# How to substitute trigonometry intuitively?

Given a sequence $\{a_i\}$ such that $a_1=1$ and $a_{n+1}=a_n+\sqrt{1+a_n^2} \;\;\;\;\; \forall{n \in {\mathbb{N}}}$

Calculate $$\lim_{n\to \infty}\frac{a_n}{2^n}$$

I had the answer with me. And it was $\frac{2}{\pi}$

So it came obvious to me that I had to use a trigonometric substitution. So I tried $\tan{\theta}$ and it became messy. The sequence was easy to solve on substituting $\cot{\theta}$.

I used $$\cot{\theta}+\csc{\theta}=\cot{\frac{\theta}{2}}$$

where $$\theta=\frac{\pi}{4}$$

Giving $$a_n=\cot{\frac{\frac{\pi}{4}}{2^{n-1}}}$$

and it was easy to solve ahead.

The problem is I am preparing for a competitive exam and I won't have the answer key there. It wasn't at all intuitive to me that I had to go for a trigonometric substitution? Can I approach this question in any other manner?

Also, How do I get an idea where trigonometric substitutions will make the calculations easier?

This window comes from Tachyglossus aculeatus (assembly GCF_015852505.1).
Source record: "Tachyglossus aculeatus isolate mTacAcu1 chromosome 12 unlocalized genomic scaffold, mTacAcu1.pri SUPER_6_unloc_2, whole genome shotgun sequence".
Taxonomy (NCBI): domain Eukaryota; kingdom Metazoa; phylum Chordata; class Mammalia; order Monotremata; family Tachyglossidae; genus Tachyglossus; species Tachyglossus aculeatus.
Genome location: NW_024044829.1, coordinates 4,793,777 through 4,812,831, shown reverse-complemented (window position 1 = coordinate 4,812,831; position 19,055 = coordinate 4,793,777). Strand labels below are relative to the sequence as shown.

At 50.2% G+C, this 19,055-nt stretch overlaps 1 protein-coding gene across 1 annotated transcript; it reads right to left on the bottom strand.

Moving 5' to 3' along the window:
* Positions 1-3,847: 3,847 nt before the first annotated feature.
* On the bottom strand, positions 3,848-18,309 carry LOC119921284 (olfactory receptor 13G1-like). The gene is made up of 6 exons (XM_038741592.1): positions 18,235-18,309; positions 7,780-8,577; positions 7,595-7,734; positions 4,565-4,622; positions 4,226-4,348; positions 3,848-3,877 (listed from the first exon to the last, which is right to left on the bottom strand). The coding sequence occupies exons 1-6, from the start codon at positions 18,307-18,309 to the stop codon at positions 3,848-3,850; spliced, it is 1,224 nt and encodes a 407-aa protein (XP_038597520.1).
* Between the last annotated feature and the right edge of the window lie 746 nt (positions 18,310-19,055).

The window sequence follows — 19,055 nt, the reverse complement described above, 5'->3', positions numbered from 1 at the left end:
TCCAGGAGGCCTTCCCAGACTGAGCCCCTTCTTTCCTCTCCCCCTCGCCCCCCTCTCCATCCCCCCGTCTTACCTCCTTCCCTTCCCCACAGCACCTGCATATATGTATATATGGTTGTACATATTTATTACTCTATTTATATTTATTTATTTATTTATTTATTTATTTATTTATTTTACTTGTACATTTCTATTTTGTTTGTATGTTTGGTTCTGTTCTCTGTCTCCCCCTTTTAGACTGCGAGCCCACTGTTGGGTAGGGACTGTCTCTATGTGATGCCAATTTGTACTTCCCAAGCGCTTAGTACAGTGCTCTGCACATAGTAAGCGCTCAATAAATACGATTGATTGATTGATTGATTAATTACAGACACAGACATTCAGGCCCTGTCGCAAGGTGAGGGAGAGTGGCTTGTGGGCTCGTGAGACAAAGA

Let me know, If I am missing some details. I will add them.

Thank you.

And for such a short time I do not know any alternative way to do this. Personally speaking I might let $b_n = a_n 2^{-n}$ and let $n \to \infty$ but this would yield nothing since we would obtain an equality.
As I experienced, $\sqrt {1\pm t^2}$ would make me try trig substitution. Same thing when I encountered some equation taking a similar form to, say formula of double angles and triple angles. Anyway the more you prepared, the more thoughts come up when dealing the test.
In general, it's wise that whenever you see things of the form $\sqrt{x^2\pm a^2}$ or $\sqrt{a^2 - x^2}$ to attempt trigonometric substitutions.